Donald Macleod eventually emigrated to Canada, where he settled in Woodstock, Ontario and lived out his days. It was while resident in Canada that he published his most memorable work, Gloomy Memories, in 1856.
The book was a response to Harriet Beecher Stowe, the author of the anti-slavery novel Uncle Tom's Cabin, who, on visiting Sutherland, wrote Sunny Memories -- In (England) A Foreign Land, a book full of praise for the 'improvements' made on the Sutherland estates. Gloomy Memories was Macleod's attempt to set the record straight.
Gloomy Memories has been republished by the Strathnaver Museum in Bettyhill. This beautifully-written book is in English, which is impressive in itself, for Macleod would have spoken Gaelic when he lived at Rasal.
The simple stone cairn has a plaque that reads as follows:
In Memory of
Who Witnessed the
Destruction of Rossal
In 1814 and Wrote
Erected by Public Subscription
Visiting Rasal Clearance Village
Visitors are welcome to explore the Clearance village of Rasal. To reach the village situated on the east bank of the River Naver, take the B871 at Syre and cross over to the east bank. Immediately turn right on the track leading south along the river for 2.4km to a parking area at the edge of a forest plantation (grid reference NC 690 426). From the car park, a signposted trail leads to the Rasal site roughly 500m to the south.
Excavations at Rasal have revealed 60 acres of farmland encircled by a drystone dyke. The remains of over 70 buildings have been found, including longhouses, outhouses, barns, stackyards, and corn-drying kilns.
While the Macleod Memorial is not impressive in itself, it is important as a reminder of the devastation caused by the Highland Clearances in Strathnaver and throughout Sutherland, and it preserves the memory of the man who, perhaps more than any other, helped bring the story of the Clearances to light.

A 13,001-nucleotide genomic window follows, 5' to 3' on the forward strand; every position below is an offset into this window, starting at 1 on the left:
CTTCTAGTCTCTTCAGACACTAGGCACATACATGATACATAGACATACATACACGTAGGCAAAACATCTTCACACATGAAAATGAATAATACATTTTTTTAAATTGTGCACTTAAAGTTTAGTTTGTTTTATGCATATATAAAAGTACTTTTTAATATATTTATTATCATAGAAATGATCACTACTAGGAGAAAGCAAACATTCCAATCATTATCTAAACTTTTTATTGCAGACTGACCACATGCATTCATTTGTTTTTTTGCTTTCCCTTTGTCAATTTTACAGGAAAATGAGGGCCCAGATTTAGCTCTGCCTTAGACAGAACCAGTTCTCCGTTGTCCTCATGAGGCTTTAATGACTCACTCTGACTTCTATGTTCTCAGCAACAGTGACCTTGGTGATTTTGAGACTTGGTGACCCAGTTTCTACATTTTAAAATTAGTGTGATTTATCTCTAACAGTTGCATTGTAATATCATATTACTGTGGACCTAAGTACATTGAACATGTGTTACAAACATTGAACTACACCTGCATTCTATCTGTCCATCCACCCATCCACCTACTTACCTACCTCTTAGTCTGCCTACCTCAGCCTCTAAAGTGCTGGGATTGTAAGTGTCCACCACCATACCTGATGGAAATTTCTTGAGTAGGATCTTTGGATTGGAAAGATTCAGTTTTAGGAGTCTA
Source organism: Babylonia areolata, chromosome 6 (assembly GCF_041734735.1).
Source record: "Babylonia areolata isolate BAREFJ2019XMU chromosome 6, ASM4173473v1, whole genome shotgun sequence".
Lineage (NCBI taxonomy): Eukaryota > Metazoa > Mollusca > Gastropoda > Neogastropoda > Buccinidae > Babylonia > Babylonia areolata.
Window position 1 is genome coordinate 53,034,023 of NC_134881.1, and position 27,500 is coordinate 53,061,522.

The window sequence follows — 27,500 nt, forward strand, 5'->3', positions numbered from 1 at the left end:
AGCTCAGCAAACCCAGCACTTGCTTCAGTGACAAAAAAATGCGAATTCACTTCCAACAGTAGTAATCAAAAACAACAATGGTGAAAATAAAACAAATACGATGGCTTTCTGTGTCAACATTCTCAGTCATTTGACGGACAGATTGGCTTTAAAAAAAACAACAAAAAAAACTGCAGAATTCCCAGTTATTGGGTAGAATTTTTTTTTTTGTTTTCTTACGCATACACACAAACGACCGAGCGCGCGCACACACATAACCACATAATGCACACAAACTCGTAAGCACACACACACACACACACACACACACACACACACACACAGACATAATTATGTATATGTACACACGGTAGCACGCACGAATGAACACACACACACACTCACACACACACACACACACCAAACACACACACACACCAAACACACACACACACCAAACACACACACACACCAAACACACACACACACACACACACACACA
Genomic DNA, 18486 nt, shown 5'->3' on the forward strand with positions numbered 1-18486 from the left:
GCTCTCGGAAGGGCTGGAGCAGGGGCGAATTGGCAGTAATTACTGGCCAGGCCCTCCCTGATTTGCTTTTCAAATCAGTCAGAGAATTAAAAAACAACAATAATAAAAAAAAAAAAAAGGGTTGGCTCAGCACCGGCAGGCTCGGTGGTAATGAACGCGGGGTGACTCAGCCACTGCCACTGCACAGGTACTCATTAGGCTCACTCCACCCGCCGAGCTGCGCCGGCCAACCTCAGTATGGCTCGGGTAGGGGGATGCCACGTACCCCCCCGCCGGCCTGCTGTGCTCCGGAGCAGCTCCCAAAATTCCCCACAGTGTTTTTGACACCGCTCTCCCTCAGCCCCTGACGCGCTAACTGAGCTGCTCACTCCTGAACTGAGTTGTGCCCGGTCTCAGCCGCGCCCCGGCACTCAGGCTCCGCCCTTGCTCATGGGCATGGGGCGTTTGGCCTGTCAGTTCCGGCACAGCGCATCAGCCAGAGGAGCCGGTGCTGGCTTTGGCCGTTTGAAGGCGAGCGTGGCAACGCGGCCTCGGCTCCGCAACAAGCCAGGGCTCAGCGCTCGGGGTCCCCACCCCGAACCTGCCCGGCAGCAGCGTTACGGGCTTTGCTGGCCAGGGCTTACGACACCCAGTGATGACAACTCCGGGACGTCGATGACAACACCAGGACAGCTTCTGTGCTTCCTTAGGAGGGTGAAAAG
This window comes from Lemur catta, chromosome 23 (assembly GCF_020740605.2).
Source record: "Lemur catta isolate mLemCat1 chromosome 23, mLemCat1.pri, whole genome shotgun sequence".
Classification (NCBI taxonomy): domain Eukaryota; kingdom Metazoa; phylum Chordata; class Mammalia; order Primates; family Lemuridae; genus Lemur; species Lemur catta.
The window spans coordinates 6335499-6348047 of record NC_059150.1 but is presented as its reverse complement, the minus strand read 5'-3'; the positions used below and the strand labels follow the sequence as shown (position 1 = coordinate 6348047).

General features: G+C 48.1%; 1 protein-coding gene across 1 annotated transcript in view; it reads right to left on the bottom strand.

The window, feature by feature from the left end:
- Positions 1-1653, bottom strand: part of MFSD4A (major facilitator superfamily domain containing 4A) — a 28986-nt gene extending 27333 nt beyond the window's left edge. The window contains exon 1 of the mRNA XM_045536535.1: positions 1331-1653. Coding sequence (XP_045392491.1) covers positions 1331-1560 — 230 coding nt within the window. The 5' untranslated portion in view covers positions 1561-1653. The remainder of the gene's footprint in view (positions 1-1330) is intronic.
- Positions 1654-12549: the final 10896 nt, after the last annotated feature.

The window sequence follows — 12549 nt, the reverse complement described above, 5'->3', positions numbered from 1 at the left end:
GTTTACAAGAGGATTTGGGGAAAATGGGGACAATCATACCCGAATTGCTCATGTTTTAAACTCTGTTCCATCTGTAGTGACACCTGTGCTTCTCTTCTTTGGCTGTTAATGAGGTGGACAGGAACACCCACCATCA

About Gloomy Memories Memorial
Address: B873, Syre, Strathnaver, Sutherland, Scotland
Attraction Type: Historic Building - Memorial
Location: On the B873 south of Syre. The nearest postcode is KW11 6UG.
Photo Credit: David Ross and Britain Express
NEARBY HISTORIC ATTRACTIONS
Heritage Rated from 1- 5 (low to exceptional) on historic interest
Syre Church - 1.3 miles (Historic Church)
Skail Chambered Cairn - 3.5 miles (Prehistoric Site)
Red Priest's Stone - 3.7 miles (Prehistoric Site)
93rd Sutherland Highlanders Memorial - 4.3 miles (Historic Building)
Achanlochy Clearance Village - 10.4 miles (Museum)
Coille na Borgie Chambered Cairns - 10.6 miles (Prehistoric Site)
Achcoillenaborgie Broch - 10.9 miles (Prehistoric Site)
Strathnaver Museum - 12.5 miles (Museum)
Nearest Accommodation to Gloomy Memories Memorial:
Nearby accommodation is calculated 'as the crow flies' from Gloomy Memories Memorial. 'Nearest' may involve a long drive up and down glens or, if you are near the coast, may include a ferry ride! Please check the property map to make sure the location is right for you.